Oakland County has a million different reasons its NO HAZ program is a success.
Scratch that, they have a million pounds of reasons for its success. The North Oakland Household Hazardous Waste Consortium, which represents 15 communities, has collected more than a million pounds of hazardous waste since its inception seven years ago.
“We just have had a huge increase,” says Whitney Calio, environmental program coordinator for the Oakland County Waste Resource Management Division. “It’s certainly been catching on.”
So much so that the county has scheduled four collection events this year, up from only three in 2008.
Calio says response to the program necessitated another collection, adding that a large chunk of the credit has to go to an increasingly environmentally conscious populace.
“I think people are thinking more green now,” says Calio, “so I think that’s certainly playing into it as well.”
Residents of any of the 15 NO HAZ communities – Addison, Commerce, Groveland, Lake Angelus, Lake Orion, Leonard, Oakland, Orion, Oxford, Oxford Township, Rochester, Rochester Hills, Waterford, White Lake and Wolverine Lake – can bring their household hazardous waste to any of the collection events for safe disposal.
Such waste includes unused or leftover cleaner, paint, pesticides, batteries or prescription medications that, if not properly disposed, could be harmful to the environment or public health.
Calio explains that, for example, prescription medications that are flushed down the toilet could contaminate the water supply or seep into the soil.
The first NO HAZ collection event will be held Saturday, April 25, at Walled Lake Northern High School. Subsequent dates will be on May 30 at Oakland University, and on Sept. 12 and Oct. 17 at yet-to-be-determined locations.
It turns out the NO HAZ program isn’t the only Oakland County environmental program earning high marks: The number of Oakland County schools participating in the Michigan Green Schools Program has doubled this year.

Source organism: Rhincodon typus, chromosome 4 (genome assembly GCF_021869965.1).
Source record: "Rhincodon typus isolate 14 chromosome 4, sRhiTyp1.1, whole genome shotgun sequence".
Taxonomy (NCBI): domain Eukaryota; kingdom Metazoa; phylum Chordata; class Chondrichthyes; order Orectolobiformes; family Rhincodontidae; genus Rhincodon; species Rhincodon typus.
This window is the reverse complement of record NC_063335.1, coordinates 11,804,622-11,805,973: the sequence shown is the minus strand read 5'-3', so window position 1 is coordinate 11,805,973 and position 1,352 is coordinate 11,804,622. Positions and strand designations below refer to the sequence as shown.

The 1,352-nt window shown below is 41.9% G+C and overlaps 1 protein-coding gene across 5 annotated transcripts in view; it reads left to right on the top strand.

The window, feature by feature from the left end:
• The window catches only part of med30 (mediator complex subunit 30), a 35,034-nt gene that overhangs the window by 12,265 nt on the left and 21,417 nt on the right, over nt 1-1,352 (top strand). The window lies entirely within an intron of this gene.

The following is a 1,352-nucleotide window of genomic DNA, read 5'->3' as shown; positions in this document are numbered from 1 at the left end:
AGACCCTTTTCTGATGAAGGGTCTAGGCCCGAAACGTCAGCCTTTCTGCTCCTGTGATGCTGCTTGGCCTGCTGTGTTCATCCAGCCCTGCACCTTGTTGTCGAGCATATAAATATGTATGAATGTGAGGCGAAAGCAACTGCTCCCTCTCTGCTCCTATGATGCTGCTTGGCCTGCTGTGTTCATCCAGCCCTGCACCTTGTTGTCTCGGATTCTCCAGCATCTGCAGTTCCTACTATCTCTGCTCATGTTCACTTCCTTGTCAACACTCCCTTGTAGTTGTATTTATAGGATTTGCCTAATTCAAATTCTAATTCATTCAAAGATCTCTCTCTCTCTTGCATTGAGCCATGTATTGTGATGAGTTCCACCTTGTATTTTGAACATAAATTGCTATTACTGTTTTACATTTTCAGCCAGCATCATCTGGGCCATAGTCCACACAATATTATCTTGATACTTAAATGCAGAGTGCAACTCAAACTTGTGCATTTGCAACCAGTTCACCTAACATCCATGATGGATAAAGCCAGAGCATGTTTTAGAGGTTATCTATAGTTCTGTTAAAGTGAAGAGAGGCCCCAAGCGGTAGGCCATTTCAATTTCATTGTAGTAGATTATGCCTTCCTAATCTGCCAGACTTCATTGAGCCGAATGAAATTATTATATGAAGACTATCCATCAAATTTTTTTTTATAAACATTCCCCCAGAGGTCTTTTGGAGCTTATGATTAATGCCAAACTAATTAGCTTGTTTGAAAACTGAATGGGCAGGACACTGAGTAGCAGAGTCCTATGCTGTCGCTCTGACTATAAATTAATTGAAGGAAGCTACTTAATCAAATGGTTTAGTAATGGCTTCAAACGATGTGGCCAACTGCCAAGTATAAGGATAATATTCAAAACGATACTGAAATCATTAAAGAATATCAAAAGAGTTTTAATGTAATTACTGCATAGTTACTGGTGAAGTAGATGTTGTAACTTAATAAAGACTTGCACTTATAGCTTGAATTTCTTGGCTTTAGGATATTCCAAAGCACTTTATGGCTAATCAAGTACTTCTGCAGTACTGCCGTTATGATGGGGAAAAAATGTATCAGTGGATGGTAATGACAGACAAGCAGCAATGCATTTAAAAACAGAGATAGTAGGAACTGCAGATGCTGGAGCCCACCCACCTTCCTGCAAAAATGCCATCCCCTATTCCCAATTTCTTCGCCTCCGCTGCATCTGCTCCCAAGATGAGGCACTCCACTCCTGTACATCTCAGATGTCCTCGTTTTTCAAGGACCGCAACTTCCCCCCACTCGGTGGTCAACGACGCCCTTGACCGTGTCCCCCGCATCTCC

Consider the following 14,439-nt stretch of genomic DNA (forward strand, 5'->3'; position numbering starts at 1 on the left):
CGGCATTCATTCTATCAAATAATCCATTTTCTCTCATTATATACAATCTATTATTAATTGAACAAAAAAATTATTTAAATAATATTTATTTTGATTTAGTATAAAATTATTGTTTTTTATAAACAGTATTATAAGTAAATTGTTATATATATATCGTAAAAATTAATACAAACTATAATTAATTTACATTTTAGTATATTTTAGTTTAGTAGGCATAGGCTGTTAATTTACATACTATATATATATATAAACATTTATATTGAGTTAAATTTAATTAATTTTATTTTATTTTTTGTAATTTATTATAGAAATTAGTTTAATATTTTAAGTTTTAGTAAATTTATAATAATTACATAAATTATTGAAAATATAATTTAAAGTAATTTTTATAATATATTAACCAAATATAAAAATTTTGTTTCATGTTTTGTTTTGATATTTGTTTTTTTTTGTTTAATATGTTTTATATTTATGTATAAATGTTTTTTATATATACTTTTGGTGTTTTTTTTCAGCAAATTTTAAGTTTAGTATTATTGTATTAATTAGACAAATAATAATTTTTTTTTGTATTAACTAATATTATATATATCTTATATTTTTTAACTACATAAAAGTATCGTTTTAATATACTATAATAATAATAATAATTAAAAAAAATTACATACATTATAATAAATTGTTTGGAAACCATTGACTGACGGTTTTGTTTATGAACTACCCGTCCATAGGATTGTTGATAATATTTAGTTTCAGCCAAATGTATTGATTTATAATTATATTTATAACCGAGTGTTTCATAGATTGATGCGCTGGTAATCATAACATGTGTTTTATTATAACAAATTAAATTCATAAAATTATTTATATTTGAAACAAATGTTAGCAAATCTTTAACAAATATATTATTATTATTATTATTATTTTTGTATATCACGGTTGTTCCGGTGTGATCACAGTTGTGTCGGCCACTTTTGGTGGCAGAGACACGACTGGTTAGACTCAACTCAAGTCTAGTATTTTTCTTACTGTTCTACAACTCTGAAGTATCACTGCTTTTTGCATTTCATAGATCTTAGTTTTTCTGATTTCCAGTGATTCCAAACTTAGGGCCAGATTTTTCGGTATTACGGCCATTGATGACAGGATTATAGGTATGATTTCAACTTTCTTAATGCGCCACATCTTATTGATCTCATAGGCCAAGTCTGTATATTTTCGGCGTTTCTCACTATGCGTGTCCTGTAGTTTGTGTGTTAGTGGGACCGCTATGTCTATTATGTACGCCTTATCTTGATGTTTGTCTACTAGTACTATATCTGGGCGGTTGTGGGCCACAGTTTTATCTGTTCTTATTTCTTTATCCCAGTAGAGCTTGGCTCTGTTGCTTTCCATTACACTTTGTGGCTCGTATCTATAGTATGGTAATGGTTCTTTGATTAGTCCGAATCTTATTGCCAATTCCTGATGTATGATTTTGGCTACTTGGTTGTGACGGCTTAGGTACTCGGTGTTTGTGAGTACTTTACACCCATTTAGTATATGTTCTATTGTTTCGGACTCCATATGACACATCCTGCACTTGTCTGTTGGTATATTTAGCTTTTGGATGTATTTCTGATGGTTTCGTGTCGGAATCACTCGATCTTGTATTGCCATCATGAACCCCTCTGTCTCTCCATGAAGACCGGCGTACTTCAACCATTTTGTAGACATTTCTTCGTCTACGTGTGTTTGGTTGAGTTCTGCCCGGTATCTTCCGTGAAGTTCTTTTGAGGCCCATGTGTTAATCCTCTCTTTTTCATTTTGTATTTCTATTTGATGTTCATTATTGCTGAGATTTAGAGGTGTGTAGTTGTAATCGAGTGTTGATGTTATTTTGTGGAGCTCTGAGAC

The statewide initiative encourages both private and public schools adopt eco-friendly and energy-saving programs in order to be deemed a “Michigan Green School.”
The program started at a Livingston County high school in 2005 and prompted Gov. Jennifer Granholm to sign the program into law statewide in May 2006.
In its second year participating in the program, Oakland County is home to 96 schools with the designation.
“Last year, it was 45 [schools],” says Calio. “So it is a very big increase.”
And the reasons for the increase may be as practical as they are altruistic.
“A lot of schools are looking to save money,” she says.
The program may be undergoing changes after this school year. There is now a statewide effort to amend the Michigan Green Schools law to give schools more flexibility in the types of eco-friendly activities that will grant them the green designation.
“Currently, the 20 activities the schools can participate in are written into the law,” says Calio. “This does not allow for any flexibility on our part, or any unique projects that the schools may come up with. Also, we feel that if the points change a little each year, the program will be a living program, and not one that the schools just submit the same paperwork each year.”
Oakland County’s Michigan Green Schools will be honored at a special ceremony at the Oakland Schools building April 20.
For more information on the NO HAZ program or Michigan Green Schools, call the Oakland County Waste Resource Management Division at 248-858-1352 or 248-858-1619, or e-mail at WRMD@oakgov.com.